The expected fall cold front arrived with a temperature drop and some rain…although most would likely wish they had more. The temperature regime change though will certainly catch your attention for the next couple of days…and there are more cold fronts coming down the road.

The blog today though is going to be about several weather features, including a powerful hurricane in the western Atlantic, congealing and potentially influencing our weather…in both good ways (cool to mild days) and bad ways (another potentially long stretch of dry weather).

It’s a fascinating interplay really…and it will be interesting to see how it all comes together. To some extent as well, another tropical system, that the models have grabbed onto suggesting a SE USA landfall potential may also be affected by this interesting interplay.



Today: Any showers ending this morning then variable clouds. Temperatures will be MUCH cooler with highs in the mid 60s. There is some potential for warmer temperatures…upper 60s if we get more afternoon sunshine

Tonight: Increasing clouds again. Cool with lows in the low to mid 50s

Tomorrow: Probably our best chance of more widespread rain. Cool with highs only in the low to mid 60s…maybe only 50s for some areas on the MO side.

The weekend: Warmer Saturday…low to mid 80s and seasonable Sunday with mid 70s. Lots of sunshine both days



It’s the 1st day of fall! Arrives at 8:03 PM tonight actually.

So let’s start with Fiona…

Fiona will pass west of Bermuda…and then head towards the Canadian Maritimes. This may end up being a Superstorm type transition for Fiona because it’s going to be steered by and eventually become absorbed by a decently strong upper level system moving into Eastern Canada.

So I want to show you this by taking you up to about 18,000 feet or so to show you the 500 mb height map. This is considered to be the middle part of the atmosphere on the assumption that 1000 mbs is near the ground and 0 mbs is over 30 miles up. By the way…mbs stands for millibars (a unit of pressure). There is a lot more to this chart…but let’s keep this simple.

For the purpose of this blog…we like to find dips in the jet stream…the more of a “dip” there is the stormier it can be.

I’ve labeled Fiona with an “F”. Note #1…that is a dip in the jet stream that will absorb Fiona…note as well #2…that is a dip that will then become absorbed and strengthen the combination of Fiona and #1. So we’re going to get a big merger.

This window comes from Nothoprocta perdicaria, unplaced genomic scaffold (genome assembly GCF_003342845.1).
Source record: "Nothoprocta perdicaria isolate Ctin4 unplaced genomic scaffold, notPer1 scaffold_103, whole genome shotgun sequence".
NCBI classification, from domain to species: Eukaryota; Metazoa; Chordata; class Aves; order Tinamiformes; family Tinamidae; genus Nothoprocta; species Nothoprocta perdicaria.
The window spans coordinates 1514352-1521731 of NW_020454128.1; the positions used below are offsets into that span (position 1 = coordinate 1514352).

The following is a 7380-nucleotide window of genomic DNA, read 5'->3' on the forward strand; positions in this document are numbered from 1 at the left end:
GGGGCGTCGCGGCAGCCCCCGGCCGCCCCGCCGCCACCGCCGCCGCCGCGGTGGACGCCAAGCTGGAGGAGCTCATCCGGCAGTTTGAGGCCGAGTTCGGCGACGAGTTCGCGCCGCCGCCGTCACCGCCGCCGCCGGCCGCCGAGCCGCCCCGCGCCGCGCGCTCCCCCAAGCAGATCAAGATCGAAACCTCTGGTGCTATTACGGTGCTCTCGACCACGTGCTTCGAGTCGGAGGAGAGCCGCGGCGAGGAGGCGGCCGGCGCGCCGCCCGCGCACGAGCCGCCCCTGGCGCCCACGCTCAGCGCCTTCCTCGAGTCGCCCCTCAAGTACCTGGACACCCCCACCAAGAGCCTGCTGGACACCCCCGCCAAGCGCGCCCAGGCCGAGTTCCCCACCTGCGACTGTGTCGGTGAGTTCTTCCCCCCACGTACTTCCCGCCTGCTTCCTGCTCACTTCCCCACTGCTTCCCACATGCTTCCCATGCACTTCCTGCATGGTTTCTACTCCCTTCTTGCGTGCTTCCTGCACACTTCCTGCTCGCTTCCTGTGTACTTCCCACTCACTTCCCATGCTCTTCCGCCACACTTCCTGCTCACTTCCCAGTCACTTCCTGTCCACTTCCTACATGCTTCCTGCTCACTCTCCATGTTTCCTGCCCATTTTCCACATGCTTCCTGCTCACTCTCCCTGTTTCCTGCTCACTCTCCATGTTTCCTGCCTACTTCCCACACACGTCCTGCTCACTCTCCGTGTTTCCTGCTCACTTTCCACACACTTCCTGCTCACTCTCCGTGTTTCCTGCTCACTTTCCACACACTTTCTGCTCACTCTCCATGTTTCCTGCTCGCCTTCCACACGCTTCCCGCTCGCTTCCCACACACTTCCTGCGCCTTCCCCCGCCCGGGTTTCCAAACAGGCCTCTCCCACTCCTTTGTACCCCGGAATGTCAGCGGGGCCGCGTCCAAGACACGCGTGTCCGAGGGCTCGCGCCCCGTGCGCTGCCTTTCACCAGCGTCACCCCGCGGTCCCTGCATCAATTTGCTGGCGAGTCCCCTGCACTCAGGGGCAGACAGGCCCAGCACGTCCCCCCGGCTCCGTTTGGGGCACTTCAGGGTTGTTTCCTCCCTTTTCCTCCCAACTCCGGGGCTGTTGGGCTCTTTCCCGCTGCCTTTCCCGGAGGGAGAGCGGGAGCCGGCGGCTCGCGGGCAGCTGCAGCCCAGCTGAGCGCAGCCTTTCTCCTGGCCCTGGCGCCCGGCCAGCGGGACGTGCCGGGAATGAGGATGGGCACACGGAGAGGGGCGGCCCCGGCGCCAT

Let’s put the maps into motion…and you can see the pirouette of weather systems that will be coming together.

This starts later today and continues into Tuesday evening

Can you see how they all interact. Now notice what it does to the Plains…1) it creates NW to SE flow as the newly “merged” dip develops in the Great Lakes into the eastern US. This NW flow means some additional cold fronts and it also means the fronts won’t have much or any moisture to work with…and that means a prolonged period of dry weather again heading towards the region I think, through next week. That’s the bad news through all of this.

Finally note the smallish “something” towards the end of the animation…that is a potential tropical system…of unknown strength at this point.

The system in question is the “1” on the map…not to be confused with my example earlier.

Model data varies but numerous pieces of data show this to be a “thing” somewhere towards the Gulf region. Something weaker and perhaps it stays into Central America. Something stronger though…

May allow that big dip that is in the animation to “capture” whatever named storm this may turn into…and start tugging it northwards. Then the issue is how far northwards and where.

All items that are too soon to tell since whatever the not even formed system does…it won’t really be a US factor for at least another 5 days or so…and the reason why the models will continue to struggle with this more is because the models are trying to resolve all these other pieces from the above animation. IF one or two of those pieces is “different’ the end result of the landing point of whatever tropical system this turns into perhaps, is different as well.

For US interests…at this point…it’s worth watching and preparing and that’s about it for now.

The feature photo comes from Mary Jo Seever from last Friday night.